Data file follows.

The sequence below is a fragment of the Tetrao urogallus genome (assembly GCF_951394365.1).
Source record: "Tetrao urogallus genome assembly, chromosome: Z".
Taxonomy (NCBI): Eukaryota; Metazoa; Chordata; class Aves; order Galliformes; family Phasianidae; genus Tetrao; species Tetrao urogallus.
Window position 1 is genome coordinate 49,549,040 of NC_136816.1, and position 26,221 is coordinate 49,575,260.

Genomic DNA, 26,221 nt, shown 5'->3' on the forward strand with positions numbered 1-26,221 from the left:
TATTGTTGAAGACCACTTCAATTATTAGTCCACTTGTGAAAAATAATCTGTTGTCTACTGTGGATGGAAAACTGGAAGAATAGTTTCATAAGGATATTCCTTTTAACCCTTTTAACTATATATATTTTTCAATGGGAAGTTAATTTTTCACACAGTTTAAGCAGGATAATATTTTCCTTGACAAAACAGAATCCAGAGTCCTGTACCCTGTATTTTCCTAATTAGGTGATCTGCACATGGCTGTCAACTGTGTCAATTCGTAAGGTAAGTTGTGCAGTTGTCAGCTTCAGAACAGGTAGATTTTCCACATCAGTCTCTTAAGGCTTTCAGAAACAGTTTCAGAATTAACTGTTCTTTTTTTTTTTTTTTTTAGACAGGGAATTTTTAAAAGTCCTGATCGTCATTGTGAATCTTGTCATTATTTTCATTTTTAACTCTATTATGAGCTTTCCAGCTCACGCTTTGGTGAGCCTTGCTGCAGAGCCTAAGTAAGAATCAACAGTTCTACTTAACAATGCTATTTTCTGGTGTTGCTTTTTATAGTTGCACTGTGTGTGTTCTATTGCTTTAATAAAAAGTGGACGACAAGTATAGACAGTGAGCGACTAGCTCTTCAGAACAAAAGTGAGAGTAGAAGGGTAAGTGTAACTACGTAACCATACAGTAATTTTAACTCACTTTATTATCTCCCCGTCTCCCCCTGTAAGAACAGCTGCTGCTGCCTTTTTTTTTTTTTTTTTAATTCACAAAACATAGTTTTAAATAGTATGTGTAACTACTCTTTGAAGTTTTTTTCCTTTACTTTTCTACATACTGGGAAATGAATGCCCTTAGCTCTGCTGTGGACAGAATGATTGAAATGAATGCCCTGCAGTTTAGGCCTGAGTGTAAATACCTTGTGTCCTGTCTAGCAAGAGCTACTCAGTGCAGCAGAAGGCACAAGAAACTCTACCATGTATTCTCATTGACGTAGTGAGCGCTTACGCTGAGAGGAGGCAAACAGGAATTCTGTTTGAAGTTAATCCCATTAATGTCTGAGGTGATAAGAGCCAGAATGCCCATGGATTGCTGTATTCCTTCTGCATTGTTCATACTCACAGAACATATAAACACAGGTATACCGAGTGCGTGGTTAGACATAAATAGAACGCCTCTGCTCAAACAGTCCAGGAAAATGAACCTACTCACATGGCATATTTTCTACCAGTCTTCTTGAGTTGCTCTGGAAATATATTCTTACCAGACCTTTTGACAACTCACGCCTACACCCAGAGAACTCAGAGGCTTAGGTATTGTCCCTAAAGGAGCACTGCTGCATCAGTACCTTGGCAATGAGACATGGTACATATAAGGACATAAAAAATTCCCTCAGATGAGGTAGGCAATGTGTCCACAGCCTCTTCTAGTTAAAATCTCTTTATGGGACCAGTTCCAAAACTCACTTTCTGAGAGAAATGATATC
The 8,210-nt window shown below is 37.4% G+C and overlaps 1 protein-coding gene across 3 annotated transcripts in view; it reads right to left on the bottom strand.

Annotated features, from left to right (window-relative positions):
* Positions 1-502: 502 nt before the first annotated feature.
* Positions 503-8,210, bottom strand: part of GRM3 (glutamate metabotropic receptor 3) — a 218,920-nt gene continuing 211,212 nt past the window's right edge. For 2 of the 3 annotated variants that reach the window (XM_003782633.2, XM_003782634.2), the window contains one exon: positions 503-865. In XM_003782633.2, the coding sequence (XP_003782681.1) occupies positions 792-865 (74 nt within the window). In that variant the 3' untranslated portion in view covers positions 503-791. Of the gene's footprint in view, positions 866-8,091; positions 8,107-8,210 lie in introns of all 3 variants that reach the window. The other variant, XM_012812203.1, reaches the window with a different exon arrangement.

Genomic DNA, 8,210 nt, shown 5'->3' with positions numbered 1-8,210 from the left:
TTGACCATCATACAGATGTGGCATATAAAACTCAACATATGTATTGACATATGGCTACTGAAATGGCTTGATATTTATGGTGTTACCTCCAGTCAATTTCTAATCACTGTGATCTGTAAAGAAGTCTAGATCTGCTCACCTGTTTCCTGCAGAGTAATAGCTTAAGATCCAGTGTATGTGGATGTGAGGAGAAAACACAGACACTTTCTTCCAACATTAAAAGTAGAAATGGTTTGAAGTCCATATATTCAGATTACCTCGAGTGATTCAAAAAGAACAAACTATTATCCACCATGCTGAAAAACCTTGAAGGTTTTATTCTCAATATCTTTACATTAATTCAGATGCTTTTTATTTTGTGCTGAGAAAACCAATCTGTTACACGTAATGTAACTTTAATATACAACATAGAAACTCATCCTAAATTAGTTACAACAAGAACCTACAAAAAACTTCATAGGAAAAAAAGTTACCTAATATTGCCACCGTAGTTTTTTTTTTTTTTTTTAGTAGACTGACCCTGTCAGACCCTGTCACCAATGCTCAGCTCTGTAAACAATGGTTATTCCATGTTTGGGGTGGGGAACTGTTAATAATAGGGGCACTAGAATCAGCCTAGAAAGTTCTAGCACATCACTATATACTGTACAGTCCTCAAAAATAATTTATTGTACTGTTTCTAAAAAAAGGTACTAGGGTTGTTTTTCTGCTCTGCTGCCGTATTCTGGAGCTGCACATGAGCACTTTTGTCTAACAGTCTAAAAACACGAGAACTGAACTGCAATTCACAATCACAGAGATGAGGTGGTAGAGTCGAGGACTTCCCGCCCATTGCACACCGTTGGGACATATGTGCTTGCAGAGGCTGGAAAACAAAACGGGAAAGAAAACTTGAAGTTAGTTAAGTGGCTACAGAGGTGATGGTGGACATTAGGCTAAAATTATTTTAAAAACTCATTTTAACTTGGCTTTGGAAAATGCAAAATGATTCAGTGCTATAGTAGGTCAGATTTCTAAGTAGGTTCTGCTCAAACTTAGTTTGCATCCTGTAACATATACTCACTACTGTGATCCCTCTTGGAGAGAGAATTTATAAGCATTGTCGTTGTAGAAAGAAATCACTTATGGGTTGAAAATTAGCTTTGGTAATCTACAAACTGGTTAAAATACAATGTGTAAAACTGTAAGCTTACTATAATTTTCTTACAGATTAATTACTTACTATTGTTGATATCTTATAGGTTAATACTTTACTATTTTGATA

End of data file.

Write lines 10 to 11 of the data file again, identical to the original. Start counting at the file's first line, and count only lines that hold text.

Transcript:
* Positions 503-8,210, bottom strand: part of GRM3 (glutamate metabotropic receptor 3) — a 218,920-nt gene continuing 211,212 nt past the window's right edge. For 2 of the 3 annotated variants that reach the window (XM_003782633.2, XM_003782634.2), the window contains one exon: positions 503-865. In XM_003782633.2, the coding sequence (XP_003782681.1) occupies positions 792-865 (74 nt within the window). In that variant the 3' untranslated portion in view covers positions 503-791. Of the gene's footprint in view, positions 866-8,091; positions 8,107-8,210 lie in introns of all 3 variants that reach the window. The other variant, XM_012812203.1, reaches the window with a different exon arrangement.

Genomic DNA, 8,210 nt, shown 5'->3' with positions numbered 1-8,210 from the left: